filed: February 26, 1990; As Corrected March 9, 1990.
On Appeal from the United States District Court for the Western District of Pennsylvania, D.C. Civil No. 83-2166.
Becker, Nygaard and Rosenn, Circuit Judges
Before the court is a motion to approve a proposed settlement. The action was filed by a class of formerly salaried employees of United States Steel Corporation's Universal Atlas Cement Division (USX), claiming they are entitled to pension or severance benefits resulting from USX's sale of the division in 1980. Following a bench trial, the district court denied relief and the class appealed. The class representatives and USX then negotiated a proposed settlement. Notice of the proposed settlement was sent to the class, and several members filed objections. We appointed Michael D. Brophy, Esquire, as friend of the court ("Amicus"), to file a letter brief on behalf of the objectors, and invited USX and the class representatives to do likewise. For the reasons that follow, we will remand the case to the district court with instructions to approve the settlement.
The class action was filed in 1983 by employees of USX's Atlas Cement Division (UAC). On the day the case was to be tried, the district court certified the class pursuant to Fed.R.Civ.P. 23(b)(2). The class presented two claims for trial; first, that they were entitled to "shutdown pensions" following USX's sale of UAC to Lehigh Portland Cement Company (Lehigh) in 1980; and second, that they were entitled to severance pay following the sale. The primary issue before the district court was whether the pension benefits package to which class members were entitled at Lehigh was comparable to the benefits available at UAC.*fn1 Following a non-jury trial, the court made findings of fact, conclusions of law and denied the class members relief. Specifically, the court found that the sale cost no employee at UAC his or her job; that Lehigh was required to provide comparable salaries, jobs and benefits; and, that the assistant to the vice-president of the pension fund, following a detailed comparison of Lehigh and USX benefit packages, correctly concluded they were equivalent. The district court found that the plaintiffs failed to sustain their burden of proof and concluded that the plan administrator's determinations; (1) that the pension benefits of UAC and Lehigh were similar; and, (2) that no permanent shutdown occurred, were neither arbitrary nor capricious. The court, applying a de novo review, also concluded that the defendants did not breach their fiduciary duty to beneficiaries of the plans by denying plaintiff's claims for severance pay and retirement benefits.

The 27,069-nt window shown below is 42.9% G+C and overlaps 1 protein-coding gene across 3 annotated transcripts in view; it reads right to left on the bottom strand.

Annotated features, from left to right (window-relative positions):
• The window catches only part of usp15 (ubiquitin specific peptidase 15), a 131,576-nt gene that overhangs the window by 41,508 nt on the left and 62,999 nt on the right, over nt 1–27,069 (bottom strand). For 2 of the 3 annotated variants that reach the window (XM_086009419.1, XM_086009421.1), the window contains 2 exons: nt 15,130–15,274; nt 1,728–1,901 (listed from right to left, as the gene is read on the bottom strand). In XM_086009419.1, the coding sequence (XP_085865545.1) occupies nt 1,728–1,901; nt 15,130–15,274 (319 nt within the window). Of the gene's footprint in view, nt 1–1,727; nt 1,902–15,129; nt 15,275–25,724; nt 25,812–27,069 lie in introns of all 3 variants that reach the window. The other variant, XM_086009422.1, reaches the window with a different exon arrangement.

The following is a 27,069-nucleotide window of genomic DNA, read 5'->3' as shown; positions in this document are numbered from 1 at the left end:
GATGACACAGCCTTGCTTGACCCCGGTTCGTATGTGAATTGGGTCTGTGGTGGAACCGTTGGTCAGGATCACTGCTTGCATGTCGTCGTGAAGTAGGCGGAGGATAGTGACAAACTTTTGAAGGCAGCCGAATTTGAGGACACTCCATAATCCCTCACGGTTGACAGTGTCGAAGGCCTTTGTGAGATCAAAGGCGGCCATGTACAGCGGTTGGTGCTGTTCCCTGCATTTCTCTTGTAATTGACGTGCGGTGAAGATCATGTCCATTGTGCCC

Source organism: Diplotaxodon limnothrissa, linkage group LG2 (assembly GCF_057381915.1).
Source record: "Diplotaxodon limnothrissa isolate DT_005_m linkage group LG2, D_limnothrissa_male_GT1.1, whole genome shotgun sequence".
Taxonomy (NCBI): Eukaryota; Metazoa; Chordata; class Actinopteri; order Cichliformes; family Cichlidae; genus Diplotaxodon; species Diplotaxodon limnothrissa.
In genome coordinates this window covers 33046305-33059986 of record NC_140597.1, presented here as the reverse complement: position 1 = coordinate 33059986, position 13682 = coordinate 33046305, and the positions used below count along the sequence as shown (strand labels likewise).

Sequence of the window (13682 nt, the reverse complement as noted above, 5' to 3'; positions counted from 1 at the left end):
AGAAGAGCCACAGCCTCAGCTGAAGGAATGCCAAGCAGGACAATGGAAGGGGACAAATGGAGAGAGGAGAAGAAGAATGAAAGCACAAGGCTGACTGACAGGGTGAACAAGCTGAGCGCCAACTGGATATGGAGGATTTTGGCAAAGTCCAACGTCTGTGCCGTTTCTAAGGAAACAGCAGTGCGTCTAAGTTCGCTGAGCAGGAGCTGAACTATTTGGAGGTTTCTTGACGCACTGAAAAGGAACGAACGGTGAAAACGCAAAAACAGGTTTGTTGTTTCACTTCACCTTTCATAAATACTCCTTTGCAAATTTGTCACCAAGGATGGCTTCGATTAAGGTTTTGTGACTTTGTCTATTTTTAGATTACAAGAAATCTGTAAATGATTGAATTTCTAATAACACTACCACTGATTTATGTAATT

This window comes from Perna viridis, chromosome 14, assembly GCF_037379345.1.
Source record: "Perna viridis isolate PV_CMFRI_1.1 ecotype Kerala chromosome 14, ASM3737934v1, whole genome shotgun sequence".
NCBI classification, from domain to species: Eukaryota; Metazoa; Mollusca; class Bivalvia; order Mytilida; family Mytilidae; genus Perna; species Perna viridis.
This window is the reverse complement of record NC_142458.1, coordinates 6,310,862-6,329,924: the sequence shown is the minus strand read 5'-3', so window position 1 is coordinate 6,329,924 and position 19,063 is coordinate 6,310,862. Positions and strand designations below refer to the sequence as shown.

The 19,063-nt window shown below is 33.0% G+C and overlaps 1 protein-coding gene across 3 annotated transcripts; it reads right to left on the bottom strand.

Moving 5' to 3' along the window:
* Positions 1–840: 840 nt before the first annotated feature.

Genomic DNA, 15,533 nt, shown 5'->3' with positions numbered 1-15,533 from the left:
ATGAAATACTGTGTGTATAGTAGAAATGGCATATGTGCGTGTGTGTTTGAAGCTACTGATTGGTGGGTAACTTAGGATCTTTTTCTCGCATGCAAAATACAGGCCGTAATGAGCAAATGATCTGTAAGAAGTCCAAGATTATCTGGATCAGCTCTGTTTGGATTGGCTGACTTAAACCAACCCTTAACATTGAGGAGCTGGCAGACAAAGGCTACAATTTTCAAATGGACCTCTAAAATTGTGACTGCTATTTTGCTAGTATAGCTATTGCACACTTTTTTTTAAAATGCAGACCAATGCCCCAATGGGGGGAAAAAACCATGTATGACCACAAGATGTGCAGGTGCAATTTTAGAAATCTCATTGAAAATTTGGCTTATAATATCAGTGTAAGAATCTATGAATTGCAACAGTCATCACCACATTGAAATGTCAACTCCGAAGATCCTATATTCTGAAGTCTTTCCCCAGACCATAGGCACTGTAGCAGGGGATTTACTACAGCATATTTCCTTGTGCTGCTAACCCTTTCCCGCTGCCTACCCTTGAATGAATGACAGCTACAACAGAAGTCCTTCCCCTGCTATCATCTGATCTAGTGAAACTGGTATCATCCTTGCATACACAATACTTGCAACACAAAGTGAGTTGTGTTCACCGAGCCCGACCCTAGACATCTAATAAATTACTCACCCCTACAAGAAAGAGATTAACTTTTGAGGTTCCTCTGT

Following an appeal by the class, the parties reached a tentative settlement, and notice was sent to the class. The settlement contained the following:
1. Class members will abandon the claims made in the lawsuit;
2. Defendant/appellees will pay $125,000 to law firm representing the class, Gaffney, Schember & Kete;
3. The law firm will deposit the proceeds in its trust account and distribute the funds as follows:
a. $25,000 to Claude C. Poulin, the expert retained by the class, in full payment for his services;
b. $8,100 to attorney Stephen R. Bruce, who served as counsel to the class prior to the law firm;
c. $62,500 to the firm of Gaffney, Schember & Kete, P.C., which has agreed to satisfy the class' obligations to all other attorneys who have provided services to the class during the course of the lawsuit and to accept ...